What were you thinking when you thought of doing this? Retrace your thoughts back to that moment. Recall why you are doing this. Then reconnect with your muse.

                  10. Find some competition.

                  Nothing quite like healthy competition to spur us forward. If you are out of ideas, then check up on what people are doing in your space.

                  Colleagues at work, competitors in the industry, competitors’ products and websites, networking conventions.. you get the drill.

                  11. Go exercise.

                  Since you are not making headway at work, might as well spend the time shaping yourself up.

                  Sometimes we work so much that we neglect our health and fitness. Go jog, swim, cycle, whichever exercise you prefer.

                  As you improve your physical health, your mental health will improve, too. The different facets of ourselves are all interlinked.

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                  Here’re 15 Tips to Restart the Exercise Habit (and How to Keep It).

                  12. Take a good break.

                  Ruts are usually signs that you have been working too long and too hard. It’s time to get a break.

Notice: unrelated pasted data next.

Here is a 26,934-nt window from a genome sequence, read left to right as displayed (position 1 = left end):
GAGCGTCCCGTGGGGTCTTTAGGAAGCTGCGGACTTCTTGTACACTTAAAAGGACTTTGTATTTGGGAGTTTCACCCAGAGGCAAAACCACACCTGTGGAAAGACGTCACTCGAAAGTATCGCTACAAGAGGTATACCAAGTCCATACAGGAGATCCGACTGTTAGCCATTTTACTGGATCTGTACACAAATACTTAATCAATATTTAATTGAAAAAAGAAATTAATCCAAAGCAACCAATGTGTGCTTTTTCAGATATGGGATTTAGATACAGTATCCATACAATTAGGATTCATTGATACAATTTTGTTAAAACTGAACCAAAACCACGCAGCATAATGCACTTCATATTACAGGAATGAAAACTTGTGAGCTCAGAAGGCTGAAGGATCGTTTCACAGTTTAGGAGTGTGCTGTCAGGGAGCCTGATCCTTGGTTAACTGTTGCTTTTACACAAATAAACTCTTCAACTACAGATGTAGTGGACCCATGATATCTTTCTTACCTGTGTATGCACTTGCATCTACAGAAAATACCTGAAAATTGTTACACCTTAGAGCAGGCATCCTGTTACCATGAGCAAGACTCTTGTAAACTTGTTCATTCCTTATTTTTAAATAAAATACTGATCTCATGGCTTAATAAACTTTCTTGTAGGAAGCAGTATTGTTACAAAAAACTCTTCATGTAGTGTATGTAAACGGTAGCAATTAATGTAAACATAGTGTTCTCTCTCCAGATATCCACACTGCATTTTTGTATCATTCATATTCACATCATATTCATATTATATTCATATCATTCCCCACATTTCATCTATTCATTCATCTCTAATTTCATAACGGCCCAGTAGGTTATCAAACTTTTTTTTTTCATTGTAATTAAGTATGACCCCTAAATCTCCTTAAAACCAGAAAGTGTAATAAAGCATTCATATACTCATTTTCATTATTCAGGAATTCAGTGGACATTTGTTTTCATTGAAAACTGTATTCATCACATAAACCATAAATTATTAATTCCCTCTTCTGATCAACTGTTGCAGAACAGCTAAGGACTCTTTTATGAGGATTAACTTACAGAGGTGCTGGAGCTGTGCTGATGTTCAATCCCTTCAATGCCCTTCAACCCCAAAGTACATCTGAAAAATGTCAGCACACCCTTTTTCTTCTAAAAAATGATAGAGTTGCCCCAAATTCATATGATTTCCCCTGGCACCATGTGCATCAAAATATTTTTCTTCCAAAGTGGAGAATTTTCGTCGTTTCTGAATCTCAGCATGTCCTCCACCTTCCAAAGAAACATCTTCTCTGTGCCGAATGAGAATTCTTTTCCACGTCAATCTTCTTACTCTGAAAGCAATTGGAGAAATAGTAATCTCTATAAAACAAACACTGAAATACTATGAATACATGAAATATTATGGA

Beyond the quick tips above, arrange for a 1-day or 2-days of break from your work. Don’t check your (work) emails or do anything work-related. Relax and do your favorite activities. You will return to your work recharged and ready to start.

                  Contrary to popular belief, the world will not end from taking a break from your work. In fact, you will be much more ready to make an impact after proper rest. My best ideas and inspiration always hit me whenever I’m away from my work.

                  Take a look at this to learn the importance of rest: The Importance of Scheduling Downtime

                  More Resources About Getting out of a Rut

                  Featured photo credit: Joshua Earle via unsplash.com